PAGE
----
Monday, June 5, 8:00-11:30 AM, Hall A
    Discussed at the Poster Discussion Session on Monday, June 5, 2017, 4:45-6:00 PM, Hall D1
  • Metabolomic correlates of response in nivolumab-treated renal cell carcinoma and melanoma patients
    Author: Marios Giannakis
    Abstract #3036
    Poster Session: Developmental Therapeutics-Immunotherapy
    Monday, June 5, 8:00-11:30 AM, Hall A

Bristol-Myers Squibb & Immuno-Oncology: Advancing Oncology Research

At Bristol-Myers Squibb, patients are at the center of everything we do. Our vision for the future of cancer care is focused on researching and developing transformational Immuno-Oncology (I-O) medicines for hard-to-treat cancers that could potentially improve outcomes for these patients.

We are leading the scientific understanding of I-O through our extensive portfolio of investigational compounds and approved agents. Our differentiated clinical development program is studying broad patient populations across more than 35 types of cancers with 14 clinical-stage molecules designed to target different immune system pathways. Our deep expertise and innovative clinical trial designs position us to advance I-O/I-O, I-O/chemotherapy, I-O/targeted therapies and I-O/radiation therapies across multiple tumors and potentially deliver the next wave of therapies with a sense of urgency. We also continue to pioneer research that will help facilitate a deeper understanding of the role of immune biomarkers and how patients' individual tumor biology can be used as a guide for treatment decisions throughout their journey.

We understand making the promise of I-O a reality for the many patients who may benefit from these therapies requires not only innovation on our part but also close collaboration with leading experts in the field. Our partnerships with academia, government, advocacy and biotech companies support our collective goal of providing new treatment options to advance the standards of clinical practice.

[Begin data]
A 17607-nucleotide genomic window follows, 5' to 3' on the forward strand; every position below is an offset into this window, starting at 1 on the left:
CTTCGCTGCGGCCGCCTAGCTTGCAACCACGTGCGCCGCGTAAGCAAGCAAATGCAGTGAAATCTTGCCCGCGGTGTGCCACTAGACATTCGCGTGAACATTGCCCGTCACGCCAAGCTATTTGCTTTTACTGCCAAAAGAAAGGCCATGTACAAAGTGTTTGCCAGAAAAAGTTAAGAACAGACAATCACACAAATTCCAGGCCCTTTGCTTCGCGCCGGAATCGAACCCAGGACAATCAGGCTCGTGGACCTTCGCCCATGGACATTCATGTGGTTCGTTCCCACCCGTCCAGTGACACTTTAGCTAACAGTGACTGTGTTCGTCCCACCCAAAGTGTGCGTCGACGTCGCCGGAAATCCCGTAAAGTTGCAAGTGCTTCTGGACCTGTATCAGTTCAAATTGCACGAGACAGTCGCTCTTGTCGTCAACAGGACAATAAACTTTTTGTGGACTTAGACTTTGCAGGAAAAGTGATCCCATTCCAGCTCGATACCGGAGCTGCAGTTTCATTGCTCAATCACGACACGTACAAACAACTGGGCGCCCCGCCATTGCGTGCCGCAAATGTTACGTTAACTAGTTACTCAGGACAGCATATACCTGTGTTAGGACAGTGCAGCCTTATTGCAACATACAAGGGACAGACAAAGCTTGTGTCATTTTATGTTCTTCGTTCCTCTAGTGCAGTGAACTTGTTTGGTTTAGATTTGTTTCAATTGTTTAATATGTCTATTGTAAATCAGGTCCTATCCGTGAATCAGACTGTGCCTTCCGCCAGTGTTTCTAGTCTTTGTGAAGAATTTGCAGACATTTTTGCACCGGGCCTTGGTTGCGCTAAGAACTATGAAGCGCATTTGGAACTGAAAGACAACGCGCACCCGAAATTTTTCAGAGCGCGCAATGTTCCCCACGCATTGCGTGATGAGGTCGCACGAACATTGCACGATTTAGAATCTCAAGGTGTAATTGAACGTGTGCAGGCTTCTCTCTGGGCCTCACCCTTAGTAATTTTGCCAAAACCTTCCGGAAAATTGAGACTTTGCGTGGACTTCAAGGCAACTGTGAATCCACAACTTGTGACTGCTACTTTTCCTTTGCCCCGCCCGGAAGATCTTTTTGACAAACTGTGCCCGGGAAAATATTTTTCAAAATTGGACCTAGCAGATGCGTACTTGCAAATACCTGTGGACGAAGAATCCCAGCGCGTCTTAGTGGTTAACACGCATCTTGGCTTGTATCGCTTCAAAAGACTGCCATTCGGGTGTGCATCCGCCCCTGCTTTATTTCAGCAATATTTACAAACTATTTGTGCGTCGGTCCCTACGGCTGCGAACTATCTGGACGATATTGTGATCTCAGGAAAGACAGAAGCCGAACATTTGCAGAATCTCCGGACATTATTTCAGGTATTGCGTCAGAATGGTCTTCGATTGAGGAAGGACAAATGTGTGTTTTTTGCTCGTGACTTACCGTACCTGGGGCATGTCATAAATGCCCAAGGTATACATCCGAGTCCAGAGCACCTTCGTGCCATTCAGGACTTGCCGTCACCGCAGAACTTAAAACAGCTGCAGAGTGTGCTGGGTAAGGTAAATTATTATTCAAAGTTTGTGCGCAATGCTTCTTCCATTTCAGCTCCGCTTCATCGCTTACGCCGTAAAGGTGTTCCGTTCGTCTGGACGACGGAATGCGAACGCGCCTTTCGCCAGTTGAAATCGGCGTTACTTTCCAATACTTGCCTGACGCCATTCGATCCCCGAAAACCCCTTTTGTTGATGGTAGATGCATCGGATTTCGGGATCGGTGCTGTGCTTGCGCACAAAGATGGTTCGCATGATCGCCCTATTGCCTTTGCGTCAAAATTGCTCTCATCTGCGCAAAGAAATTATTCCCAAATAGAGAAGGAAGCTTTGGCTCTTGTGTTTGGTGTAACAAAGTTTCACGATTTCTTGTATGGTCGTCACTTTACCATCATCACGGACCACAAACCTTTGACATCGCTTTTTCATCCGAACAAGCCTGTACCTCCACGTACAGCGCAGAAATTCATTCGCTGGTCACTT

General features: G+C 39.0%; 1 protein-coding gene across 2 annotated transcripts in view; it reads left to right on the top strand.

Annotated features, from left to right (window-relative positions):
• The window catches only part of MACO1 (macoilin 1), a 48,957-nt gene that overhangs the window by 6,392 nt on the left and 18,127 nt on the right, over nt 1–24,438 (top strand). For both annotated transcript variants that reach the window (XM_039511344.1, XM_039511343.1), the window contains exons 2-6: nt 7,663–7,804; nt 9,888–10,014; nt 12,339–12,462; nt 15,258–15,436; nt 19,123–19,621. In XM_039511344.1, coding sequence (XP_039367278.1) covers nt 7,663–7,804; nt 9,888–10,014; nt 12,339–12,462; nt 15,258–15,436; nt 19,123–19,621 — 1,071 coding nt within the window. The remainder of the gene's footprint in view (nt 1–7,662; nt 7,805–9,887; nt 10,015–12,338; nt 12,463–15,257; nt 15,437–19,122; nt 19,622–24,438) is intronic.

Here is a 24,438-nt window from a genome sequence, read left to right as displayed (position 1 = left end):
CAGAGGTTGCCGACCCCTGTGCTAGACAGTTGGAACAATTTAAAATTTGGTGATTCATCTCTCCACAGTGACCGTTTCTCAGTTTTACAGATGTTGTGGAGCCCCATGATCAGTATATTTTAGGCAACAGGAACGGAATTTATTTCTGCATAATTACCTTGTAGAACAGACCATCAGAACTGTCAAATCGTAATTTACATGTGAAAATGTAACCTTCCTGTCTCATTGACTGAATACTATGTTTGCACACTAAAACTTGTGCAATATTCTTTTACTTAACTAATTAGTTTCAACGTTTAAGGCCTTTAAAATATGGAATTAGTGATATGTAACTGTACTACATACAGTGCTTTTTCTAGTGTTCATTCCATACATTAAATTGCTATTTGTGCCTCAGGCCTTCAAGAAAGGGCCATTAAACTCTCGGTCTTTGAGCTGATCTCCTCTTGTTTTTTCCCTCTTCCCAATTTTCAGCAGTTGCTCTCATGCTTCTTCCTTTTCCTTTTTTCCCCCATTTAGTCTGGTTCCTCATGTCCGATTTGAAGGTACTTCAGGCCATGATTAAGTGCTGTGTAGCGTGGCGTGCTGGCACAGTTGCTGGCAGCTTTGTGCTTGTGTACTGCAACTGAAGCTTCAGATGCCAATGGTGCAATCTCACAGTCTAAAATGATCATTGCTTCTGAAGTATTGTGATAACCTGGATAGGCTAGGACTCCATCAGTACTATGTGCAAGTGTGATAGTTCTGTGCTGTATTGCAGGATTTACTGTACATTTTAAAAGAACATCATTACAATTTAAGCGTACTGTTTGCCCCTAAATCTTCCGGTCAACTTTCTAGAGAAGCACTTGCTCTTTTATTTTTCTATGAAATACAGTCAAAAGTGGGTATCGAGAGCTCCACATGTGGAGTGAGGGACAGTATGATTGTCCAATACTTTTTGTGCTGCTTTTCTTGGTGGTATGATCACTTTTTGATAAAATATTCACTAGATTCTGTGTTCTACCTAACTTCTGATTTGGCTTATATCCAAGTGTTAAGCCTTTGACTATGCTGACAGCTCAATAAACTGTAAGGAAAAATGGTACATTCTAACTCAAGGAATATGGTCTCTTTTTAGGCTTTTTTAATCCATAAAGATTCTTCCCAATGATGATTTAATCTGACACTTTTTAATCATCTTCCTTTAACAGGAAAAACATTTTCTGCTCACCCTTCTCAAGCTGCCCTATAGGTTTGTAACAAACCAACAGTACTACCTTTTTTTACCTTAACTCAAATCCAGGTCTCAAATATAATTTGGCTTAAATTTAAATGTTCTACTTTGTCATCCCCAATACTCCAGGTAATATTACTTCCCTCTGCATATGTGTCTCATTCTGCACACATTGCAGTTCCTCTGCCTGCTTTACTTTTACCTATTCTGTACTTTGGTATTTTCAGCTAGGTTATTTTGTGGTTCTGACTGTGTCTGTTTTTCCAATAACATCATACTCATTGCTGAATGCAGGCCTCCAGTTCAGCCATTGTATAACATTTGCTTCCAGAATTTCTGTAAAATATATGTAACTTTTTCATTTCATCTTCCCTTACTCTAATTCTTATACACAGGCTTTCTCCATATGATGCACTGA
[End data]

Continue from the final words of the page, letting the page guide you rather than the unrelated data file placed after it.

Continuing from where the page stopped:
About the International Immuno-Oncology Network (II-ON)

The II-ON, formed in 2012, is a global peer-to-peer collaboration between Bristol-Myers Squibb and academia advancing the science of Immuno-Oncology (I-O) through a series of preclinical, translational and biology-focused research objectives. The research in the collaboration is focused on three fundamental scientific pillars: understanding the mechanisms of resistance to immunotherapy; identifying patient populations likely to benefit from immunotherapy; and exploring novel combination therapies that may enhance anti-tumor response through complementary mechanisms of action. The II-ON facilitates the translation of scientific research findings into drug discovery and development, with the goal of introducing new treatment options into clinical practice.